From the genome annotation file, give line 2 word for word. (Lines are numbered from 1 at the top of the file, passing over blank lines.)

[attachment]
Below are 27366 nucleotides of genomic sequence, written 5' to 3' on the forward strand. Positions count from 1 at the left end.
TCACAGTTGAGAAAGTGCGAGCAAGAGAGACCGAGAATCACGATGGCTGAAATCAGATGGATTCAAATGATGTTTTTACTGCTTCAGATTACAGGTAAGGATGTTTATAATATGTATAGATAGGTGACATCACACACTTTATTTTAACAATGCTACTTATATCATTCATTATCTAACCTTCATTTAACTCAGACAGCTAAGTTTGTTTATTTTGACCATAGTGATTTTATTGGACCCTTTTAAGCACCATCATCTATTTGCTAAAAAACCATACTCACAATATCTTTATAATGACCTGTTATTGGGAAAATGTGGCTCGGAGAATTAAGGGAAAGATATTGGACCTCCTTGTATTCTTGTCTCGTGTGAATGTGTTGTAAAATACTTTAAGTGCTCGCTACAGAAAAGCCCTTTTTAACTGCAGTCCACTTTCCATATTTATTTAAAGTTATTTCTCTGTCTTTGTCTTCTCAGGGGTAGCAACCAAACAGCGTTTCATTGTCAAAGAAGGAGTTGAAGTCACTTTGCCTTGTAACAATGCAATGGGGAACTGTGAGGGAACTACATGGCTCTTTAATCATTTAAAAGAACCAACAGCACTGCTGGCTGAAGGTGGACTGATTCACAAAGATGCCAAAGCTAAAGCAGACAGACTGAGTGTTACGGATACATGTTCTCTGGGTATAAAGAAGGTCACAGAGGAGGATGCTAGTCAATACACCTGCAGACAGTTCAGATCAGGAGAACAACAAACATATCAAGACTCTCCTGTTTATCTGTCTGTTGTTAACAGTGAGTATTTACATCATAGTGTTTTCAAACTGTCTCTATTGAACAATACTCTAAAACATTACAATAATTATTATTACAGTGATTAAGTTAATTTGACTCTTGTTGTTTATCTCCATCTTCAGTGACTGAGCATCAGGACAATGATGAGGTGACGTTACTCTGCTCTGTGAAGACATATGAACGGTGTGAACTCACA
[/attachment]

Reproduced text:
TCACAGTTGAGAAAGTGCGAGCAAGAGAGACCGAGAATCACGATGGCTGAAATCAGATGGATTCAAATGATGTTTTTACTGCTTCAGATTACAGGTAAGGATGTTTATAATATGTATAGATAGGTGACATCACACACTTTATTTTAACAATGCTACTTATATCATTCATTATCTAACCTTCATTTAACTCAGACAGCTAAGTTTGTTTATTTTGACCATAGTGATTTTATTGGACCCTTTTAAGCACCATCATCTATTTGCTAAAAAACCATACTCACAATATCTTTATAATGACCTGTTATTGGGAAAATGTGGCTCGGAGAATTAAGGGAAAGATATTGGACCTCCTTGTATTCTTGTCTCGTGTGAATGTGTTGTAAAATACTTTAAGTGCTCGCTACAGAAAAGCCCTTTTTAACTGCAGTCCACTTTCCATATTTATTTAAAGTTATTTCTCTGTCTTTGTCTTCTCAGGGGTAGCAACCAAACAGCGTTTCATTGTCAAAGAAGGAGTTGAAGTCACTTTGCCTTGTAACAATGCAATGGGGAACTGTGAGGGAACTACATGGCTCTTTAATCATTTAAAAGAACCAACAGCACTGCTGGCTGAAGGTGGACTGATTCACAAAGATGCCAAAGCTAAAGCAGACAGACTGAGTGTTACGGATACATGTTCTCTGGGTATAAAGAAGGTCACAGAGGAGGATGCTAGTCAATACACCTGCAGACAGTTCAGATCAGGAGAACAACAAACATATCAAGACTCTCCTGTTTATCTGTCTGTTGTTAACAGTGAGTATTTACATCATAGTGTTTTCAAACTGTCTCTATTGAACAATACTCTAAAACATTACAATAATTATTATTACAGTGATTAAGTTAATTTGACTCTTGTTGTTTATCTCCATCTTCAGTGACTGAGCATCAGGACAATGATGAGGTGACGTTACTCTGCTCTGTGAAGACATATGAACGGTGTGAACTCACA